Capacitance is a measure of stored charge. Unlike a battery, a capacitor stores a charge electrostatically rather than chemically, and reacts much faster. A capacitor passes AC, but will not pass DC (at least for all practical purposes). The reactance or AC resistance (called impedance) of a capacitor depends on its value and the frequency of the AC signal. Capacitance is always a positive value.
Inductance: Unit is Henrys, Symbol is H or L (depending on context)
  Inductance occurs in any piece of conducting material, but is wound into a coil to be useful. An inductor stores a charge magnetically, and presents a low impedance to DC (theoretically zero), and a higher impedance to AC dependent on the value of inductance and the frequency. In this respect it is the electrical opposite of a capacitor. Inductance is always a positive value. 
Impedance: Unit is Ohms, Symbol is Ω or Z
  Unlike resistance, impedance is a frequency dependent value, and is specified for AC signals. Impedance is made up of a combination of resistance, capacitance, and/ or inductance. In many cases, impedance and resistance are the same (a resistor for example). Impedance is most commonly positive (like resistance), but can be negative with some components or circuit arrangements.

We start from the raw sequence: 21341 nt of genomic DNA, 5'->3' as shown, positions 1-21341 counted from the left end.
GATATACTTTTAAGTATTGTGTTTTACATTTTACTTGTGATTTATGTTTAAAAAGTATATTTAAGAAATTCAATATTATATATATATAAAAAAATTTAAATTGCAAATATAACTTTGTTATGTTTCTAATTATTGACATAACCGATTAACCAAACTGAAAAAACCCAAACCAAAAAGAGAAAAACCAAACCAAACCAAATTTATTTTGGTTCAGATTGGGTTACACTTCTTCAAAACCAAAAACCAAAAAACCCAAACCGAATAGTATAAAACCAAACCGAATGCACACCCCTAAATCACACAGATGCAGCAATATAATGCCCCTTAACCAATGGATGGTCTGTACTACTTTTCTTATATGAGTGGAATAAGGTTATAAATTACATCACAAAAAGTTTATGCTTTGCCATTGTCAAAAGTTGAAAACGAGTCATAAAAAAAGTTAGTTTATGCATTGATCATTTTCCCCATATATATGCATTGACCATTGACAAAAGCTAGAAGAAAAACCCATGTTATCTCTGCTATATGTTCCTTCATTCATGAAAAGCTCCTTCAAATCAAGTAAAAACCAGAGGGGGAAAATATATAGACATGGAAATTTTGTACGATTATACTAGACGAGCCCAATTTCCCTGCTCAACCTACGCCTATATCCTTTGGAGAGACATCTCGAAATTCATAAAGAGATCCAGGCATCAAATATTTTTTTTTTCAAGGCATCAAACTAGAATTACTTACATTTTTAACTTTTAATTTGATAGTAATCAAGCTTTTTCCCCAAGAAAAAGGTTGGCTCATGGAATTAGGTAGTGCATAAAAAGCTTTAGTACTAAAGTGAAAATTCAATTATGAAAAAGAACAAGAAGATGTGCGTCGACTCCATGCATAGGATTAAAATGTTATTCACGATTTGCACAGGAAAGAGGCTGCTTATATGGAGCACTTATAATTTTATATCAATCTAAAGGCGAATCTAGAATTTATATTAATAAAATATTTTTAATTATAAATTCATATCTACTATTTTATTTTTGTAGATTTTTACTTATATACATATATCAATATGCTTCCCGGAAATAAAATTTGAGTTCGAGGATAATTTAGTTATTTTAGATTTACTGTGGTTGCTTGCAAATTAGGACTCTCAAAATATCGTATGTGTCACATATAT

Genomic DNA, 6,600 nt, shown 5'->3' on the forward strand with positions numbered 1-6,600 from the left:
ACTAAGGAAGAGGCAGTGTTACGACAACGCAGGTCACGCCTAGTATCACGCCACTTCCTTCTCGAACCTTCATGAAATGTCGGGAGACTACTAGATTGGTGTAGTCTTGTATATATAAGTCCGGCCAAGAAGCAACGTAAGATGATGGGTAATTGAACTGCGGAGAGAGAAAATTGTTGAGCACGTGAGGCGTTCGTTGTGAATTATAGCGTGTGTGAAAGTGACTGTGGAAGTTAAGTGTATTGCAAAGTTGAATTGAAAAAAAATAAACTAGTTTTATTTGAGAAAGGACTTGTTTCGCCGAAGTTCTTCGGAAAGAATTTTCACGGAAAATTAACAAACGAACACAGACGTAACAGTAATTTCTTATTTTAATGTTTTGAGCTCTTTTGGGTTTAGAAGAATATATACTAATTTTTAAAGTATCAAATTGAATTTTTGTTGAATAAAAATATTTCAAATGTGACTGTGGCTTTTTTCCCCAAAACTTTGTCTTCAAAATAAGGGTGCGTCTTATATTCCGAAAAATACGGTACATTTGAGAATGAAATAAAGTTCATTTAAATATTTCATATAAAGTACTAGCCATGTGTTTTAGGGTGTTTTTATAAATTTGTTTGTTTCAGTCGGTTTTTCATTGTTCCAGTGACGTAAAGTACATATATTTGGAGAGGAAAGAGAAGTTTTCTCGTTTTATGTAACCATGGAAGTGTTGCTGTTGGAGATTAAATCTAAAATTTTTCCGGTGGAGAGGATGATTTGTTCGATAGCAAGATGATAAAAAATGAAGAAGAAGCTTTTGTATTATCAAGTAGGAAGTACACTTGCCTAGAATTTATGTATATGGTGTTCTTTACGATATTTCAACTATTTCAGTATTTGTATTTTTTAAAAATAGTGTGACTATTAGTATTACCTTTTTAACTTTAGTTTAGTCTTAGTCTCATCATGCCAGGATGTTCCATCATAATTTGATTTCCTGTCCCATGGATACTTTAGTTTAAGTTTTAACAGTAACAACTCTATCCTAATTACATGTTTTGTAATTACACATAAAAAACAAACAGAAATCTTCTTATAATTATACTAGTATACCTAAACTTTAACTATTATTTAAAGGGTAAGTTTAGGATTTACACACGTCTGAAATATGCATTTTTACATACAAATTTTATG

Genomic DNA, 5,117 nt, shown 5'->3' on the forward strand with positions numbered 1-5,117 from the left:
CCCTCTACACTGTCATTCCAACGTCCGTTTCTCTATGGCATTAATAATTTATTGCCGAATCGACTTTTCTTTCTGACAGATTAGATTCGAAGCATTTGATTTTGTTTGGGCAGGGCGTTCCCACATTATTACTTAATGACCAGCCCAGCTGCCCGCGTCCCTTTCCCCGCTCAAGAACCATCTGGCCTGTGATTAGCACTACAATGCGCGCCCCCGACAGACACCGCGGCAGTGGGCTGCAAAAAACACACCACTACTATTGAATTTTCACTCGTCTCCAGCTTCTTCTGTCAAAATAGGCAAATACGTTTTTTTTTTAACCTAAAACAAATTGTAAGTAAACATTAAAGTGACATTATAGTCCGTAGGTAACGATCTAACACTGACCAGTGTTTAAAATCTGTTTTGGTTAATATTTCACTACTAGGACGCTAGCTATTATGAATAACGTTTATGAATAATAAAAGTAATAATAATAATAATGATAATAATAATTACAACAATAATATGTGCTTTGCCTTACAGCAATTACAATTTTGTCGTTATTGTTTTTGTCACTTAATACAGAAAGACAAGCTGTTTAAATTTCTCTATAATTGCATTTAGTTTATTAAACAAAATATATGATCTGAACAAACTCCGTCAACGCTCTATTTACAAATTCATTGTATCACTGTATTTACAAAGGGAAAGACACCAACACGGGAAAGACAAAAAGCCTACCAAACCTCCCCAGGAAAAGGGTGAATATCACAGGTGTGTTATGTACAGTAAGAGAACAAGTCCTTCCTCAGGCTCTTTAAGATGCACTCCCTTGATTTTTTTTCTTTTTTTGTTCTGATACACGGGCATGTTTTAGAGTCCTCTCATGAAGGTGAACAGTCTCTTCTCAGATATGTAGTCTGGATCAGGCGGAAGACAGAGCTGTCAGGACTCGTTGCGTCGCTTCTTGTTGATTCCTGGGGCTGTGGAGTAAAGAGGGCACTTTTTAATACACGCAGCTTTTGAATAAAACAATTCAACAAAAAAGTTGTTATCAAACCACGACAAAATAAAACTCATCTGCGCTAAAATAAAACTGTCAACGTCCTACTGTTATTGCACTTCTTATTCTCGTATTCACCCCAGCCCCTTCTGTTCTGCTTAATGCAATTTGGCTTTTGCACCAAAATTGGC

Decibels: Unit is Bel, but because this is large, deci-Bels (1/10th Bel) are used),  Symbol is dB
  Decibels are used in audio because they are a logarithmic measure of voltage, current or power, and correspond well to the response of the ear. A 3dB change is half or double the power (0.707 or 1.414 times voltage or current respectively). Decibels will be discussed more thoroughly in a separate section.

A few basic rules that electrical circuits always follow are useful before we start.

  • A voltage of 1V across a resistance of 1 Ohm will cause a current flow of 1 Amp, and the resistor will dissipate 1 Watt (all as heat).
  • The current entering any passive circuit equals the current leaving it, regardless of the component configuration.
  • The danger of electricity is current flowing through your body, not what is available from the source. A million volts at 1 microamp will make you jump, but 50V at 50mA can stop you dead – literally.
  • An electric current flowing in a circuit does not (in general) cause vibrations at the physical level (good or bad), unless the circuit is a vibrator, loudspeaker, motor or some other electro-mechanical device. (i.e. most components don’t vibrate of their own accord unless designed to do so.)
  • External vibrations do not affect the operation of 99.9% of electronic circuits, unless of a significant magnitude to cause physical damage, or the equipment is designed to detect such vibrations (for example, a microphone).
  • Power is measured in Watts, and PMPO does not exist except in the minds of advertising writers.
  • Large capacitors are not intrinsically ‘slower’ than small ones (of the same type). Large values take longer to charge and discharge, but will pass AC just as well as small ones. They are better for low frequencies.
  • Electricity can still kill you, even after reading this article. So beware